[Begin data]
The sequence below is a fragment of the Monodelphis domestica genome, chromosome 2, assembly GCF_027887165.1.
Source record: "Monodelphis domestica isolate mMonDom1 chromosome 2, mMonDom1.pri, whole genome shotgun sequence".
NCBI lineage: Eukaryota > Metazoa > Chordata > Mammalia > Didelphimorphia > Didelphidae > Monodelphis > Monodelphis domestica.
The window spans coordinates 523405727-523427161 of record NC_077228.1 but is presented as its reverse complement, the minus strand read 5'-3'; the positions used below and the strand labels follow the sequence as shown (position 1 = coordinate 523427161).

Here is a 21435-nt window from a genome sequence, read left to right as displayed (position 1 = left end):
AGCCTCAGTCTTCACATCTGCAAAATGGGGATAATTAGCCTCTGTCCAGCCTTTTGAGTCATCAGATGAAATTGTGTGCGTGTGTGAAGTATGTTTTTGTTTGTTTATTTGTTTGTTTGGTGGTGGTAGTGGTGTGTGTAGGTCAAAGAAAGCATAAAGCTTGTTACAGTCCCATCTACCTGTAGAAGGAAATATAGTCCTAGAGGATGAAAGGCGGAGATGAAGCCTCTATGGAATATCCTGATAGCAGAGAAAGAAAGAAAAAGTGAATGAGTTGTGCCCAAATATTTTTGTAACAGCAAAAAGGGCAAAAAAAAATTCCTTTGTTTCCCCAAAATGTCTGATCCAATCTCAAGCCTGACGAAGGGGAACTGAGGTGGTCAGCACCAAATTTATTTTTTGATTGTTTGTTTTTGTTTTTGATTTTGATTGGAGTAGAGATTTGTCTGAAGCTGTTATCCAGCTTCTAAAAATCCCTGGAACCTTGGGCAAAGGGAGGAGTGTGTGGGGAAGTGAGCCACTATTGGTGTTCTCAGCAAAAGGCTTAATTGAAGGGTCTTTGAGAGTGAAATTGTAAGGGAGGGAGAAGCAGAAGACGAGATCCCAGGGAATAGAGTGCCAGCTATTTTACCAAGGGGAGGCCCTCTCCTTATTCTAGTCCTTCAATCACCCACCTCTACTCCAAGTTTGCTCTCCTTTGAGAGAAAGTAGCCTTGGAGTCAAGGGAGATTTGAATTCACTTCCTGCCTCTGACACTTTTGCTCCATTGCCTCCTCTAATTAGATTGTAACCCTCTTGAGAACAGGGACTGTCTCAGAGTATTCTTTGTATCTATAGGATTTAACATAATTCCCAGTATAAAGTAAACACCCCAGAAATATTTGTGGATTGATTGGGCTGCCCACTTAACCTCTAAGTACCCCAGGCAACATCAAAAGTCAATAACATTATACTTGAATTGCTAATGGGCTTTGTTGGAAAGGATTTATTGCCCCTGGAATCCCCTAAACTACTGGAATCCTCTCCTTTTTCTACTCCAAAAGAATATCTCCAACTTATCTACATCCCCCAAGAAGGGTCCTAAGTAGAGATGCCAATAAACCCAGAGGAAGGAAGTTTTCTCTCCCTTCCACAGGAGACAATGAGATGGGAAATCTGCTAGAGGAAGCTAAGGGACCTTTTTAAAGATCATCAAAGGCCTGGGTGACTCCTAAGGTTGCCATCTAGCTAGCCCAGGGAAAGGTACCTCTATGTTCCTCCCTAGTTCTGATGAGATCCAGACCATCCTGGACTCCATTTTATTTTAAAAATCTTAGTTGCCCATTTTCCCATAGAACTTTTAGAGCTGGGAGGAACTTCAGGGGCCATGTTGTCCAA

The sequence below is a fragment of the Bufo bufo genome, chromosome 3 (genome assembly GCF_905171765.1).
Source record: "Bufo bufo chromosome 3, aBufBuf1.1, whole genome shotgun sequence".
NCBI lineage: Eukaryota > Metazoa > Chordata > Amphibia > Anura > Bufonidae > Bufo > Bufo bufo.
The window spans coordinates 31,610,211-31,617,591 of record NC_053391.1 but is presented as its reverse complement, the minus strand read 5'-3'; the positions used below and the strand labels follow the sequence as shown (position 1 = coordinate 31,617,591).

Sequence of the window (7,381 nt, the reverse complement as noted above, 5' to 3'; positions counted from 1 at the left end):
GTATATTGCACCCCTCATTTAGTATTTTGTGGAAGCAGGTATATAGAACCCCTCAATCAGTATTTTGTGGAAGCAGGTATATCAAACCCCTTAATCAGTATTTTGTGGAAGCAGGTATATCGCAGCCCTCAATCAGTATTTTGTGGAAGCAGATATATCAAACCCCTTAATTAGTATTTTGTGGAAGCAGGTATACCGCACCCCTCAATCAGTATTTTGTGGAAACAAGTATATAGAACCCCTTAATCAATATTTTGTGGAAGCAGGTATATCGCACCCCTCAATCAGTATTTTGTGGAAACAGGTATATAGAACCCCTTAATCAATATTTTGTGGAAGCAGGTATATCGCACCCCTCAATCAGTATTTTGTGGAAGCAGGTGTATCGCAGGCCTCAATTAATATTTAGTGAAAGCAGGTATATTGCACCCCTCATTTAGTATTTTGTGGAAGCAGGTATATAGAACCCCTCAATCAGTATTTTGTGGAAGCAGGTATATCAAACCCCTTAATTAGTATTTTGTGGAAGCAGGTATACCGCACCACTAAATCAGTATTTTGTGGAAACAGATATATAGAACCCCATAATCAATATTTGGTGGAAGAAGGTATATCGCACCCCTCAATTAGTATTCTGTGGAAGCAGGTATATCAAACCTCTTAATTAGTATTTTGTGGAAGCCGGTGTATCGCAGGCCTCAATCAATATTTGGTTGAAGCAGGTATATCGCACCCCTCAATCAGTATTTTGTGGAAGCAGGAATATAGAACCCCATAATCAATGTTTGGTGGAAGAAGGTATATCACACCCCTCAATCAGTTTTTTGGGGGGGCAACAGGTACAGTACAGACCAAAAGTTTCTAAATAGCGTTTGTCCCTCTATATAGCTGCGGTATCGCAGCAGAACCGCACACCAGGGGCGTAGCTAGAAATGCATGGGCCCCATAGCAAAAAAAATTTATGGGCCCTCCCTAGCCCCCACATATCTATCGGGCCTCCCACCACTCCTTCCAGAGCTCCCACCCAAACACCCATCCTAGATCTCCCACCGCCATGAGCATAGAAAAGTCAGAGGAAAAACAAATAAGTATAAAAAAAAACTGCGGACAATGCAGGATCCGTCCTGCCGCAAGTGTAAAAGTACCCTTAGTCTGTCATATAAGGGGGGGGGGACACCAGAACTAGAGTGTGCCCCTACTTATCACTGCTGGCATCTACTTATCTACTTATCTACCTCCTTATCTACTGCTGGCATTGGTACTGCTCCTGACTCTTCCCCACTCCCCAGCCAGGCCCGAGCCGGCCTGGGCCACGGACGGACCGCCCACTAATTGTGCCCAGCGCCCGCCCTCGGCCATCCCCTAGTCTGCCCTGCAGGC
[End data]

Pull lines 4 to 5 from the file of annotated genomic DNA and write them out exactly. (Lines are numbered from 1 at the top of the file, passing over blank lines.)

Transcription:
The window spans coordinates 523405727-523427161 of record NC_077228.1 but is presented as its reverse complement, the minus strand read 5'-3'; the positions used below and the strand labels follow the sequence as shown (position 1 = coordinate 523427161).

Here is a 21435-nt window from a genome sequence, read left to right as displayed (position 1 = left end):